Manchin: Yeah, we don’t have the votes on background checks
posted at 8:41 am on April 17, 2013 by Ed Morrissey
Looks like Senator Joe Manchin (D-WV) is throwing in the towel on his bipartisan deal on background checks. Manchin told NBC News this morning that they can’t come up with the votes by this afternoon to close debate:
The bipartisan effort to expand background checks will not have the votes to advance in the Senate today, according to one of the architects of the deal.
“We will not get the votes today,” Sen. Joe Manchin, D-W.Va., told NBC News.
Last night, Roll Call reported that Manchin and Harry Reid needed eight more votes, almost an impossibility considering the circumstances:
Vice President Joseph R. Biden Jr. said Democrats were two votes short of a filibuster-proof majority on an amendment that would end the gun show exemption and expand background checks to online sales.
Democratic aides tracking the bill said their magic number was a bit higher and said that members of both parties are still being lobbied. These same sources declined to give an exact whip count or list of names, given the delicate nature of the talks. An unofficial count by CQ Roll Call suggests that negotiators have 52 supporters, with eight senators still in play. …
Late Tuesday afternoon, Sen. Dean Heller of Nevada, who was one of three Republicans left on the board, announced he would not support the deal.
“I cannot support legislation that infringes upon the constitutional right to keep and bear arms,” he said of a compromise proposal authored by conservative Democratic Sen. Joe Manchin III, D-W.Va., and right-wing stalwart Sen. Patrick J. Toomey, R-Pa.
“I believe that this legislation could lead to the creation of a national gun registry and puts additional burdens on law-abiding citizens,” Heller said.
In other words, gun control simply isn’t very popular. After spending the last four months leading the charge to ban “assault” weapons and demand universal background checks, Barack Obama is discovering why Democrats had wisely avoided gun control for more than a decade:
In the run-up to the roll call expected Wednesday, so many Republicans had declared their opposition to the background check measure that supporters – mostly Democrats – seemed headed to defeat unless they could turn votes around in the final hours. Supporters seemed likely to lose some moderate Democratic senators as well.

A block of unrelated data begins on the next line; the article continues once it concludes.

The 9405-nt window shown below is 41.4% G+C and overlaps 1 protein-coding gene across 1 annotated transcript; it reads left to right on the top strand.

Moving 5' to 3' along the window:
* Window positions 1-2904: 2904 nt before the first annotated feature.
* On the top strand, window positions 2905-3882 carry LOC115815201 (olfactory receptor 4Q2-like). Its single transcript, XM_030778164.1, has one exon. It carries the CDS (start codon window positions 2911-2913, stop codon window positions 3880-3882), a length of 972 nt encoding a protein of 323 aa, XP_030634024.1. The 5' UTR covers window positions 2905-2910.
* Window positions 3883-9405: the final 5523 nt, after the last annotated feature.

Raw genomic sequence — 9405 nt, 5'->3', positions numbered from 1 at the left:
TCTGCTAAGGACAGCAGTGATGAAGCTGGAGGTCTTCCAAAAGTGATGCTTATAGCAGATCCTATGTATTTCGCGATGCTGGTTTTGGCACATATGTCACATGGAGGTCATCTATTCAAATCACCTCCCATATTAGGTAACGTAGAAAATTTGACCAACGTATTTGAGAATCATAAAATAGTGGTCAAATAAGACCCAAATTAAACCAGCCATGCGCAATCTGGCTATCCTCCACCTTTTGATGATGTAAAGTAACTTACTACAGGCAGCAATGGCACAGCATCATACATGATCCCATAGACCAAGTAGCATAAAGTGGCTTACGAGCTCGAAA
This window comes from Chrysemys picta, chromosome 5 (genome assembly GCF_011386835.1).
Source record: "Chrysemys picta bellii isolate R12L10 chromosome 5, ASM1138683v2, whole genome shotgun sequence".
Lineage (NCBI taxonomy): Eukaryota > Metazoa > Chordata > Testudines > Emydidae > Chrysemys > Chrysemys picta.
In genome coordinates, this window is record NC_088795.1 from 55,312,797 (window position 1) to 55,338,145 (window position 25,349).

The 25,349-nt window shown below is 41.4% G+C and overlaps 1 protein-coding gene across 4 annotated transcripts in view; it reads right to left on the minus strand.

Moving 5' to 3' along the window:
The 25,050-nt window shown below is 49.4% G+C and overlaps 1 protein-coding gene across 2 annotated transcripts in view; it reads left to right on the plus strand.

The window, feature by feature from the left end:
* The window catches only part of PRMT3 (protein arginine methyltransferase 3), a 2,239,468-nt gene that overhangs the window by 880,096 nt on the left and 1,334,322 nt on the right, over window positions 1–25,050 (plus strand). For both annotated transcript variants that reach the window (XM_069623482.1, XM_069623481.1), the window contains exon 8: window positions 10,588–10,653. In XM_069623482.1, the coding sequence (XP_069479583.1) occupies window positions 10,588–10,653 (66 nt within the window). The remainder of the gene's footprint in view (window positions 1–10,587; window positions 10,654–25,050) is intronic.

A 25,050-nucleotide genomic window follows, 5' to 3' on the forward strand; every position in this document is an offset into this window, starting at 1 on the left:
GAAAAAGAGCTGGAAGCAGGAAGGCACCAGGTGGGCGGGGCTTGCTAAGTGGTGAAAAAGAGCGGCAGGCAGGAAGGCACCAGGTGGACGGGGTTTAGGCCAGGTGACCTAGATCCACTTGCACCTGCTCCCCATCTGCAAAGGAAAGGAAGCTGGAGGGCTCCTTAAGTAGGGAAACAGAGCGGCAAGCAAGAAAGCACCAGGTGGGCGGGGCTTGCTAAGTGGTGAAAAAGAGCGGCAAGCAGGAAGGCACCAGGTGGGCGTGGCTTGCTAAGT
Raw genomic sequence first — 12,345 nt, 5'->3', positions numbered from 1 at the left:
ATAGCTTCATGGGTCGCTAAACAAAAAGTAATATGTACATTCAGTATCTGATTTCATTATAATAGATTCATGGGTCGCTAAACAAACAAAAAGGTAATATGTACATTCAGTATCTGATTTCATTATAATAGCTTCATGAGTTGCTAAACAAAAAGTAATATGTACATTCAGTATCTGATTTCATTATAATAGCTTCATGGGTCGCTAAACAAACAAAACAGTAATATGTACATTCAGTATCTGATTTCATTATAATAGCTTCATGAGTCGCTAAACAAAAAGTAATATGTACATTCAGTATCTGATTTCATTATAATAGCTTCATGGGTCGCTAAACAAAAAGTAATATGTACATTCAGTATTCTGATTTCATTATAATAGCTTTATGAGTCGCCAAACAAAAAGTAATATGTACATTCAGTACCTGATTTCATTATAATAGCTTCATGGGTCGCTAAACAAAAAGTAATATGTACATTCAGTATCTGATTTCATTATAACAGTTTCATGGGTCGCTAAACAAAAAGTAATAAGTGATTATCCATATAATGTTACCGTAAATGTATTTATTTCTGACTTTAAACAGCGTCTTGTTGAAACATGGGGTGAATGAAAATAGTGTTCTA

“It’s a struggle,” New York Sen. Chuck Schumer, the No. 3 Senate Democrat, conceded Tuesday.
Perhaps helping explain Democrats’ problems, an AP-GfK poll this month showed that 49 percent of Americans support stricter gun laws. That was down from 58 percent who said so in January – a month after the December killings of 20 children and six aides at a Newtown, Conn., elementary school propelled gun violence into a national issue.
Just over half the public – 52 percent – expressed disapproval in the new survey of how President Barack Obama has handled gun laws. Weeks after the Newtown slayings, Obama made a call for near universal background checks the heart of his gun control plan.
This comes from the same poll that gives Obama a 49/43 approval rating on immigration, so it’s not merely the result of an outlier sample. Furthermore, while Democrats have been obsessing over gun-control proposals that would have had no impact on the incidents exploited by them in the push, the rest of America has been left wondering about their priorities. Gallup’s poll on Monday shows that only 4% think guns are America’s biggest problem, but 42% thing it’s the economy and jobs:
Few Americans mention guns or immigration as the most important problems facing the nation today, despite the current attention lawmakers in Washington are giving to these issues. The economy still dominates as the top concern, followed by jobs and dissatisfaction with the general way in which Congress and the government work. …
In terms of specific economic issues, Americans most frequently name the economy in general (24%), jobs/unemployment (18%), and the deficit (11%). The percentage mentioning each of these economic issues is in the same broad range as has been the case each month this year so far, although a higher 20% mentioned the deficit as the nation’s top problem in January.
At least nine million people got pushed out of the workforce over the last four-plus years of the Obama administration. Exactly when will Democrats “pivot” toward that in a manner even approaching their obsession with gun control over the last four months?
Update: Salena Zito asked Pat Toomey if he’s ready to throw in the towel, too. Not exactly:
Angry words from some conservative Republican constituents won’t keep U.S. Sen. Pat Toomey from working to secure votes needed to pass a gun-control amendment that would expand background checks on firearms purchases, he said Tuesday.
“This isn’t about politics; it’s about common sense,” Toomey told the Tribune-Review. “If I decide to run in 2016, then let the chips fall where they may.”
Again, in the realm of common sense, perhaps Toomey can explain how his bill would have prevented the Newtown shooting that Democrats have used to push universal background checks, among other initiatives.
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